Conversation is abuzz as educators discuss what the future workforce will look like. It’s estimated that the jobs that will exist in 2030 have not even been invented yet. So what can school districts do today to prepare our students for the tech careers that lay in wait?

Marcos Navas, Technology Facilitator at Union City Public School in New Jersey, recommended equipping our students for success by teaching them to code. In his webinar, Developing Future-ready Students through Coding, Navas explored how coding encourages engagement, promotes interactivity, and helps develop the skills students need to land and succeed in the jobs of tomorrow.

Navas opened his presentation relaying the sobering fact that our current educational system was created during the Industrial Revolution to prepare youth for mundane factory jobs. That era is over. According to Navas, students today thrive on problem solving, interactivity, and authentic learning experiences. So, classrooms must be as engaging, interactive, and dynamic as all the competing stimuli in students’ lives.

“Putting technology in students’ hands is not enough to engage today’s digital learners in a meaningful way,” said Navas. Student engagement models differ, but research and practical experience tell us that high levels of student engagement occur when the following opportunities are present:

  • Using well planned, memorable lessons that incorporate experience
  • Encouraging more collaboration and interactions with peers
  • Incorporating relevant, problem-based teaching and learning
  • Offering routine access to varied digital tools and devices

To prepare students for the careers of tomorrow, Navas suggested educators specifically explore coding to deepen technology skills development for creating future-ready students on which the world will rely.

Developing the Coder Mindset

Navas is a proponent of students developing a ‘Coder Mindset.’ Coder Mindset theory is very much aligned to the theory of Growth Mindset—the belief that intelligence can be developed. This mindset celebrates and creates a love of learning and continual work on craft. Because of its problem-solving nature, coding requires a similar mentality to be successful. A negative mindset deterred by errors cannot solve problems efficiently. Navas outlined ways the Coder Mindset helps define goals teachers can set for students:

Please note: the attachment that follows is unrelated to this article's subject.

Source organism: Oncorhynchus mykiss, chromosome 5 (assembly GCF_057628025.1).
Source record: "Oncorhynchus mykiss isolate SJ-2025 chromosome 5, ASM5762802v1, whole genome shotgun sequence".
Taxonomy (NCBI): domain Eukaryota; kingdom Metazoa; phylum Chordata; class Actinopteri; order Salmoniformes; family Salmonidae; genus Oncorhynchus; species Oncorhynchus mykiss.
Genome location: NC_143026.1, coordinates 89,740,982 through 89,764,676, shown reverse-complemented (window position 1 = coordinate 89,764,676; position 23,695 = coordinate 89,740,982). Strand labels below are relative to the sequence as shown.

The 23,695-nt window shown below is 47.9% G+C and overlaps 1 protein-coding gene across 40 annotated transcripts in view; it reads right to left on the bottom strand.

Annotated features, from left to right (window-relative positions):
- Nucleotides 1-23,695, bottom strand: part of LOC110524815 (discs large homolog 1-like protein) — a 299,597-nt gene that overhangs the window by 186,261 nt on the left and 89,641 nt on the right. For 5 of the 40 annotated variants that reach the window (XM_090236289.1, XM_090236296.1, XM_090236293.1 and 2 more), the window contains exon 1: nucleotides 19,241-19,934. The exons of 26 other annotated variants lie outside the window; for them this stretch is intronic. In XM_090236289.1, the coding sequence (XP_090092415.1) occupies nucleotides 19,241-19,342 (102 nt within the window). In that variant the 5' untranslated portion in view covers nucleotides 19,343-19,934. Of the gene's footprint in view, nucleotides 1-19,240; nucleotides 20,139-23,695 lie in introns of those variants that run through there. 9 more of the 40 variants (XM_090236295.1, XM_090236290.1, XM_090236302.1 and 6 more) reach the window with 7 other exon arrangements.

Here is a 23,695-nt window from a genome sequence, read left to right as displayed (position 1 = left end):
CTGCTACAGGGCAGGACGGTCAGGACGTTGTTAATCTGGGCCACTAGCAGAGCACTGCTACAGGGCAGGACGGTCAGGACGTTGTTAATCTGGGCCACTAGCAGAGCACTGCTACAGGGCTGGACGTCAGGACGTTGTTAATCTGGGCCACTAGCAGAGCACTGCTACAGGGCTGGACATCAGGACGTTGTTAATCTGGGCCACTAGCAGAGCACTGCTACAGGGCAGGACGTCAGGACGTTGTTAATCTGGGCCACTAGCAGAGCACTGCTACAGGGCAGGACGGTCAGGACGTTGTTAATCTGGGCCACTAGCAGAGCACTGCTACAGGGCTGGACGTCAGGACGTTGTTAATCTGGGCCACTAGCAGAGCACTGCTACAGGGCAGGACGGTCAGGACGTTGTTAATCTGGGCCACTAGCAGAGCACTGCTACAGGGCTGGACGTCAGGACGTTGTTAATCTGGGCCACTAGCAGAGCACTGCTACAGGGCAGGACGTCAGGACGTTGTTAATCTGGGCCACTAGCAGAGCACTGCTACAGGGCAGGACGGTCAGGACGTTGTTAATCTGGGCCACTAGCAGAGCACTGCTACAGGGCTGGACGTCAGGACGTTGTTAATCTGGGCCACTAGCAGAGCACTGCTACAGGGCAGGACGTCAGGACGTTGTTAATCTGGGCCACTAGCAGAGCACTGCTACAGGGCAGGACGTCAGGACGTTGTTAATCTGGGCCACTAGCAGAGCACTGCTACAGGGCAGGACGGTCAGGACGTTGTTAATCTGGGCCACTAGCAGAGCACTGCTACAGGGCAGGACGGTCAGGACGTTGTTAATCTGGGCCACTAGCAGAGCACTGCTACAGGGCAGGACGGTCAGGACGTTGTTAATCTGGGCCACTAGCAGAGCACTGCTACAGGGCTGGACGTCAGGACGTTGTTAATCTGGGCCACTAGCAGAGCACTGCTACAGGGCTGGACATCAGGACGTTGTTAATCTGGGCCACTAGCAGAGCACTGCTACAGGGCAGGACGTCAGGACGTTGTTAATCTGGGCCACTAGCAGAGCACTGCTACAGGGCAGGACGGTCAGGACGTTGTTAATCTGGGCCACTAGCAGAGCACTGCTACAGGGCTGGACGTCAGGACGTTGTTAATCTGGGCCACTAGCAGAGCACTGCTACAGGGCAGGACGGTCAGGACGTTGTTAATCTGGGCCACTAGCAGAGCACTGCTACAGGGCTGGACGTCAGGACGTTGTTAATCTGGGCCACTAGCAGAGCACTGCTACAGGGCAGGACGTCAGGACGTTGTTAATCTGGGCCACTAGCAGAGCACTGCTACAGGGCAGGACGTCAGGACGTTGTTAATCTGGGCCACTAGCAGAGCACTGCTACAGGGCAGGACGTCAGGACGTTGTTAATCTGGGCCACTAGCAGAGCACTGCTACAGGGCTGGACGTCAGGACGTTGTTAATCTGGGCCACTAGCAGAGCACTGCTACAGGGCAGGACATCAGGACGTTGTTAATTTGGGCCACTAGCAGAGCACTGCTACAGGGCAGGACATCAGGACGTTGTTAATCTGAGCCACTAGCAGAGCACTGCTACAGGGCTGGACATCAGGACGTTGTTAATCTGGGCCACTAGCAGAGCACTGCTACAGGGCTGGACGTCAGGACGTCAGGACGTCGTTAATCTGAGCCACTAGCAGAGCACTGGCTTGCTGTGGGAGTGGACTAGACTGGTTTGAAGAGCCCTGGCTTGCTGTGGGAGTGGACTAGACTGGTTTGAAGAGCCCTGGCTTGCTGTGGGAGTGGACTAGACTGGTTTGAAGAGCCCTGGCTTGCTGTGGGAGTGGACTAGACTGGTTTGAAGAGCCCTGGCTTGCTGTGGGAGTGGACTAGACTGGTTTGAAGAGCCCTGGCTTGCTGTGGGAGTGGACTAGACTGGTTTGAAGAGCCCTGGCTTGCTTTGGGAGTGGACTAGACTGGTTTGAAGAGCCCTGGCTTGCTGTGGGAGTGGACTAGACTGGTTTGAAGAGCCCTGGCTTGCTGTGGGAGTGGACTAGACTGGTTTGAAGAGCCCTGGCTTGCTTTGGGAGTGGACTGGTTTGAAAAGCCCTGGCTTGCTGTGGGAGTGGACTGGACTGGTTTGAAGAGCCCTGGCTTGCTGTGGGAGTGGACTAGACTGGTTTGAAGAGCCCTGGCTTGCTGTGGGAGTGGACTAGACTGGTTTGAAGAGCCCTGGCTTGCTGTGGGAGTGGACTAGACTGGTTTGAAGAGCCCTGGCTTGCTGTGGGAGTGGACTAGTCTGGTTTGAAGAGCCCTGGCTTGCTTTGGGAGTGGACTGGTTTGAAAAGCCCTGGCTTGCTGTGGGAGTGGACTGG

• Uses errors to find solutions
  • Uses the internet effectively
  • Ability to execute strategies for learning about unknown phenomena
  • Knows how to learn

Why Teach Coding?

In a future that will rely heavily on robots, innovation, and technology, Navas asked, “Why not begin preparing our students for that new world?” Knowing this innovation is coming, he suggested educators prepare students for a future with coding. Coding allows learners to go from being users and consumers to becoming creators and producers in the digital world. Prepare today’s students for those roles of tomorrow by encouraging them to make their own videos, their own digital discoveries, and their own code.

Integrate Coding into Your Curriculum

To get coding in your classroom, Navas recommended exploring a number of online resources to integrate coding into their existing core curriculum. For Navas,’s Coding and Computational Thinking solution, EasyCode Foundations and EasyCode Pillars, are excellent resources for his students to begin building their coding skills with engaging coding challenges. He also encourages teachers to explore other tools, applications, sites, and “unplugged activities” that support getting students coding.

To learn more about Marcos Navas’ ideas on developing future-ready students with coding, watch the full webinar recording here.



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